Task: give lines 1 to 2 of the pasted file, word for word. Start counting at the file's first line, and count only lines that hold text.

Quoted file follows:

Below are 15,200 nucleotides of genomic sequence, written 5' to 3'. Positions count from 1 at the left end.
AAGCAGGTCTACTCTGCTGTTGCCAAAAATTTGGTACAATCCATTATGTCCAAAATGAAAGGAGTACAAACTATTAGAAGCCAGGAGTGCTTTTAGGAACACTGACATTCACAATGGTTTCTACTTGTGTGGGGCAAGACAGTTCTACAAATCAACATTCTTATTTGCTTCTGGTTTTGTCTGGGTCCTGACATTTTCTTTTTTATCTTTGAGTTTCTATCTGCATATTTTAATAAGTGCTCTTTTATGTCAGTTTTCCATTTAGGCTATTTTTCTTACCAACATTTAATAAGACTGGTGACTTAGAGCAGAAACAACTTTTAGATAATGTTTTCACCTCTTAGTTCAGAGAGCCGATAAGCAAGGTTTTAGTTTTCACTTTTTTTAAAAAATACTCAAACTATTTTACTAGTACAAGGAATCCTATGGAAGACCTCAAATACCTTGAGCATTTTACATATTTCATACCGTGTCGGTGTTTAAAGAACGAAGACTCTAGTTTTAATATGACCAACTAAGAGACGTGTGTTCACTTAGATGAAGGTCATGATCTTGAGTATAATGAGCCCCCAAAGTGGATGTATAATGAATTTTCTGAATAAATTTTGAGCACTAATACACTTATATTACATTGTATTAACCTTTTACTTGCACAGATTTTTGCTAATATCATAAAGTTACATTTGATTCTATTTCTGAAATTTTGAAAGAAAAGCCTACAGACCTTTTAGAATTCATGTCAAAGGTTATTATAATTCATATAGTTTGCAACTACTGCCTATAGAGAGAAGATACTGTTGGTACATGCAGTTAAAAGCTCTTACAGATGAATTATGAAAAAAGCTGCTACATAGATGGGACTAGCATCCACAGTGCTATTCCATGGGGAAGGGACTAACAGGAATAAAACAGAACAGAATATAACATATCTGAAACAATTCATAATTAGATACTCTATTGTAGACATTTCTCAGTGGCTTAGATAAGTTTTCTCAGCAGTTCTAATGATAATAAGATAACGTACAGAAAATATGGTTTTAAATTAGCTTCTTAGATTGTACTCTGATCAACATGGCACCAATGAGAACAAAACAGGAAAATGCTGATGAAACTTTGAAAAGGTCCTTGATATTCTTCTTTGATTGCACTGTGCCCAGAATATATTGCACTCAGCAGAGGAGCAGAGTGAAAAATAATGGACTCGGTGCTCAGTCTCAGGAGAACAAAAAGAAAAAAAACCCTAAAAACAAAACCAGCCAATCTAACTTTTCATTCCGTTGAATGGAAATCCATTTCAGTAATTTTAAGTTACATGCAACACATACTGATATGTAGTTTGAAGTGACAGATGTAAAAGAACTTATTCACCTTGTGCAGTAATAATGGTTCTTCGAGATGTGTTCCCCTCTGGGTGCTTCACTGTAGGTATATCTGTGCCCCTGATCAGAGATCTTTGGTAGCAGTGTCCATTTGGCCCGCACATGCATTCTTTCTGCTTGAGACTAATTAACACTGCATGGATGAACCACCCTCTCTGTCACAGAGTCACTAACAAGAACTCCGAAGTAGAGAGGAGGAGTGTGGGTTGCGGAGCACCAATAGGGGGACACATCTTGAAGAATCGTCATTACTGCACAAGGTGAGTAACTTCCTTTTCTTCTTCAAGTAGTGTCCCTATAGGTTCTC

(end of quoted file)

Below are 15,200 nucleotides of genomic sequence, written 5' to 3'. Positions count from 1 at the left end.
AAGCAGGTCTACTCTGCTGTTGCCAAAAATTTGGTACAATCCATTATGTCCAAAATGAAAGGAGTACAAACTATTAGAAGCCAGGAGTGCTTTTAGGAACACTGACATTCACAATGGTTTCTACTTGTGTGGGGCAAGACAGTTCTACAAATCAACATTCTTATTTGCTTCTGGTTTTGTCTGGGTCCTGACATTTTCTTTTTTATCTTTGAGTTTCTATCTGCATATTTTAATAAGTGCTCTTTTATGTCAGTTTTCCATTTAGGCTATTTTTCTTACCAACATTTAATAAGACTGGTGACTTAGAGCAGAAACAACTTTTAGATAATGTTTTCACCTCTTAGTTCAGAGAGCCGATAAGCAAGGTTTTAGTTTTCACTTTTTTTAAAAAATACTCAAACTATTTTACTAGTACAAGGAATCCTATGGAAGACCTCAAATACCTTGAGCATTTTACATATTTCATACCGTGTCGGTGTTTAAAGAACGAAGACTCTAGTTTTAATATGACCAACTAAGAGACGTGTGTTCACTTAGATGAAGGTCATGATCTTGAGTATAATGAGCCCCCAAAGTGGATGTATAATGAATTTTCTGAATAAATTTTGAGCACTAATACACTTATATTACATTGTATTAACCTTTTACTTGCACAGATTTTTGCTAATATCATAAAGTTACATTTGATTCTATTTCTGAAATTTTGAAAGAAAAGCCTACAGACCTTTTAGAATTCATGTCAAAGGTTATTATAATTCATATAGTTTGCAACTACTGCCTATAGAGAGAAGATACTGTTGGTACATGCAGTTAAAAGCTCTTACAGATGAATTATGAAAAAAGCTGCTACATAGATGGGACTAGCATCCACAGTGCTATTCCATGGGGAAGGGACTAACAGGAATAAAACAGAACAGAATATAACATATCTGAAACAATTCATAATTAGATACTCTATTGTAGACATTTCTCAGTGGCTTAGATAAGTTTTCTCAGCAGTTCTAATGATAATAAGATAACGTACAGAAAATATGGTTTTAAATTAGCTTCTTAGATTGTACTCTGATCAACATGGCACCAATGAGAACAAAACAGGAAAATGCTGATGAAACTTTGAAAAGGTCCTTGATATTCTTCTTTGATTGCACTGTGCCCAGAATATATTGCACTCAGCAGAGGAGCAGAGTGAAAAATAATGGACTCGGTGCTCAGTCTCAGGAGAACAAAAAGAAAAAAAACCCTAAAAACAAAACCAGCCAATCTAACTTTTCATTCCGTTGAATGGAAATCCATTTCAGTAATTTTAAGTTACATGCAACACATACTGATATGTAGTTTGAAGTGACAGATGTAAAAGAACTTATTCACCTTGTGCAGTAATAATGGTTCTTCGAGATGTGTTCCCCTCTGGGTGCTTCACTGTAGGTATATCTGTGCCCCTGATCAGAGATCTTTGGTAGCAGTGTCCATTTGGCCCGCACATGCATTCTTTCTGCTTGAGACTAATTAACACTGCATGGATGAACCACCCTCTCTGTCACAGAGTCACTAACAAGAACTCCGAAGTAGAGAGGAGGAGTGTGGGTTGCGGAGCACCAATAGGGGGACACATCTTGAAGAATCGTCATTACTGCACAAGGTGAGTAACTTCCTTTTCTTCTTCAAGTAGTGTCCCTATAGGTTCTC